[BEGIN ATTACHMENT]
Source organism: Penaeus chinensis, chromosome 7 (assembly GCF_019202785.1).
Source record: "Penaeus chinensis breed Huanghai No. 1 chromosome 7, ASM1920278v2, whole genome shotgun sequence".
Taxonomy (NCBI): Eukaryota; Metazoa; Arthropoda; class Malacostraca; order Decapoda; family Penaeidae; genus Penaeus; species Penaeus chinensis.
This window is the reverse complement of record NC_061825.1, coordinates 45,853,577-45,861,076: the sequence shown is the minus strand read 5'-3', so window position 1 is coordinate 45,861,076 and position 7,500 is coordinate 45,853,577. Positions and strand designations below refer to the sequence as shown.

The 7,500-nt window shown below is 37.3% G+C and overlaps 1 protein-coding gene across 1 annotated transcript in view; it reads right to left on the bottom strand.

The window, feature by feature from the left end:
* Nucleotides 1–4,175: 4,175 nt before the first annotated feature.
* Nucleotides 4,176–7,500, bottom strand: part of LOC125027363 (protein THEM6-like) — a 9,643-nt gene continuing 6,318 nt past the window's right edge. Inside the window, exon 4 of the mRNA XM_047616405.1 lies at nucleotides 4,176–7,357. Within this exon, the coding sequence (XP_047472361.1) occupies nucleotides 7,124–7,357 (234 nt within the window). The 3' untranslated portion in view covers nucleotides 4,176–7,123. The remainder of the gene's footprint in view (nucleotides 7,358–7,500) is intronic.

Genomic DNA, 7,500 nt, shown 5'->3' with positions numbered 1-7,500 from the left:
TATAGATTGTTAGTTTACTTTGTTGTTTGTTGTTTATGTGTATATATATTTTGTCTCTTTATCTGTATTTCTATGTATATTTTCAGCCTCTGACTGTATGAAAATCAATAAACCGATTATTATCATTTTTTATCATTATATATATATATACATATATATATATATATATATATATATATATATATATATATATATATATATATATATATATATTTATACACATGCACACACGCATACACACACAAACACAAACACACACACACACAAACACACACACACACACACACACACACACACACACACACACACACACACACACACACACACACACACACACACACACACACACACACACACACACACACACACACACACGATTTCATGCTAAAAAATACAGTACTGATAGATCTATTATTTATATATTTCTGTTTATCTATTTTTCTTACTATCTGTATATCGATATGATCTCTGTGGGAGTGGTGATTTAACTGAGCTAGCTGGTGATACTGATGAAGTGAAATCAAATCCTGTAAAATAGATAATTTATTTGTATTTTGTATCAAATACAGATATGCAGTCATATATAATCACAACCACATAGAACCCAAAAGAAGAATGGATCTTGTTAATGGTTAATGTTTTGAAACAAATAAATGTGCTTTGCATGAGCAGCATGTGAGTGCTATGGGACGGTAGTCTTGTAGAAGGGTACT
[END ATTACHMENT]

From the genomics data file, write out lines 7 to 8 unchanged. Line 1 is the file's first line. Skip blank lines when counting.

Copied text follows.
* Nucleotides 1–4,175: 4,175 nt before the first annotated feature.
* Nucleotides 4,176–7,500, bottom strand: part of LOC125027363 (protein THEM6-like) — a 9,643-nt gene continuing 6,318 nt past the window's right edge. Inside the window, exon 4 of the mRNA XM_047616405.1 lies at nucleotides 4,176–7,357. Within this exon, the coding sequence (XP_047472361.1) occupies nucleotides 7,124–7,357 (234 nt within the window). The 3' untranslated portion in view covers nucleotides 4,176–7,123. The remainder of the gene's footprint in view (nucleotides 7,358–7,500) is intronic.